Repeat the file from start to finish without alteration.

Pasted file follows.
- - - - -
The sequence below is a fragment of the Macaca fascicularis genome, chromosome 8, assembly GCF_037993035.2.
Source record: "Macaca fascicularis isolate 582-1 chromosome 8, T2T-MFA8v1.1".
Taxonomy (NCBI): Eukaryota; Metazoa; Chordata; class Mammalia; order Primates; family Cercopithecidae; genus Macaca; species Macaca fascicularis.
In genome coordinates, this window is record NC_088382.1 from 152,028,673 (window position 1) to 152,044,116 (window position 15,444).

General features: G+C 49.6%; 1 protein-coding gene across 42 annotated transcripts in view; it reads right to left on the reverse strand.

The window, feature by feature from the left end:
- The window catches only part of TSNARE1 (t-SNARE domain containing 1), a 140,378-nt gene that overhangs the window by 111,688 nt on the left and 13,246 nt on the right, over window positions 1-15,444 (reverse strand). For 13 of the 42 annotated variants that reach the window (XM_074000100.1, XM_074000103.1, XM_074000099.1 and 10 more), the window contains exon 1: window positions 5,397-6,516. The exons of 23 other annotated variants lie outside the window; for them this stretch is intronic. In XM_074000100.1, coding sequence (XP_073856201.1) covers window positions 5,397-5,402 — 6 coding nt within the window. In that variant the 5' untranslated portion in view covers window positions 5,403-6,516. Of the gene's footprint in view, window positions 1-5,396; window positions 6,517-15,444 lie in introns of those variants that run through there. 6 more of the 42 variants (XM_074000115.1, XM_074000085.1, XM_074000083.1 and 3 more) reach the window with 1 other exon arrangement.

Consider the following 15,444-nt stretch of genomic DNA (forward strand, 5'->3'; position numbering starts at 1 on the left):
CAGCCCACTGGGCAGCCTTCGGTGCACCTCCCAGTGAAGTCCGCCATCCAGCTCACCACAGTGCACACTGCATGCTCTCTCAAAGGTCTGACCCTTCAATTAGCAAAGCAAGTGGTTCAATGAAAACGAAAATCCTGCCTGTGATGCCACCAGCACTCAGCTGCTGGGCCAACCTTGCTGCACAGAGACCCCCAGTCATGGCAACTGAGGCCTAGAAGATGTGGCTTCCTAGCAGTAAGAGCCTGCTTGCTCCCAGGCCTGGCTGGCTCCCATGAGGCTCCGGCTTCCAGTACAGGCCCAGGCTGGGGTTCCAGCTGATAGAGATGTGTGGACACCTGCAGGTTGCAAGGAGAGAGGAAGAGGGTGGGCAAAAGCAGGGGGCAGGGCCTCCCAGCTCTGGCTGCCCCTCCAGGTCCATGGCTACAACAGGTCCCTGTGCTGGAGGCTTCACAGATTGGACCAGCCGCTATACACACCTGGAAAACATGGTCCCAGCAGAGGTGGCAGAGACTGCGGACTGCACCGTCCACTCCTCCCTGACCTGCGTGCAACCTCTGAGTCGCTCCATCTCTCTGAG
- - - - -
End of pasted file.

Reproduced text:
The sequence below is a fragment of the Macaca fascicularis genome, chromosome 8, assembly GCF_037993035.2.
Source record: "Macaca fascicularis isolate 582-1 chromosome 8, T2T-MFA8v1.1".
Taxonomy (NCBI): Eukaryota; Metazoa; Chordata; class Mammalia; order Primates; family Cercopithecidae; genus Macaca; species Macaca fascicularis.
In genome coordinates, this window is record NC_088382.1 from 152,028,673 (window position 1) to 152,044,116 (window position 15,444).

General features: G+C 49.6%; 1 protein-coding gene across 42 annotated transcripts in view; it reads right to left on the reverse strand.

The window, feature by feature from the left end:
- The window catches only part of TSNARE1 (t-SNARE domain containing 1), a 140,378-nt gene that overhangs the window by 111,688 nt on the left and 13,246 nt on the right, over window positions 1-15,444 (reverse strand). For 13 of the 42 annotated variants that reach the window (XM_074000100.1, XM_074000103.1, XM_074000099.1 and 10 more), the window contains exon 1: window positions 5,397-6,516. The exons of 23 other annotated variants lie outside the window; for them this stretch is intronic. In XM_074000100.1, coding sequence (XP_073856201.1) covers window positions 5,397-5,402 — 6 coding nt within the window. In that variant the 5' untranslated portion in view covers window positions 5,403-6,516. Of the gene's footprint in view, window positions 1-5,396; window positions 6,517-15,444 lie in introns of those variants that run through there. 6 more of the 42 variants (XM_074000115.1, XM_074000085.1, XM_074000083.1 and 3 more) reach the window with 1 other exon arrangement.

Consider the following 15,444-nt stretch of genomic DNA (forward strand, 5'->3'; position numbering starts at 1 on the left):
CAGCCCACTGGGCAGCCTTCGGTGCACCTCCCAGTGAAGTCCGCCATCCAGCTCACCACAGTGCACACTGCATGCTCTCTCAAAGGTCTGACCCTTCAATTAGCAAAGCAAGTGGTTCAATGAAAACGAAAATCCTGCCTGTGATGCCACCAGCACTCAGCTGCTGGGCCAACCTTGCTGCACAGAGACCCCCAGTCATGGCAACTGAGGCCTAGAAGATGTGGCTTCCTAGCAGTAAGAGCCTGCTTGCTCCCAGGCCTGGCTGGCTCCCATGAGGCTCCGGCTTCCAGTACAGGCCCAGGCTGGGGTTCCAGCTGATAGAGATGTGTGGACACCTGCAGGTTGCAAGGAGAGAGGAAGAGGGTGGGCAAAAGCAGGGGGCAGGGCCTCCCAGCTCTGGCTGCCCCTCCAGGTCCATGGCTACAACAGGTCCCTGTGCTGGAGGCTTCACAGATTGGACCAGCCGCTATACACACCTGGAAAACATGGTCCCAGCAGAGGTGGCAGAGACTGCGGACTGCACCGTCCACTCCTCCCTGACCTGCGTGCAACCTCTGAGTCGCTCCATCTCTCTGAG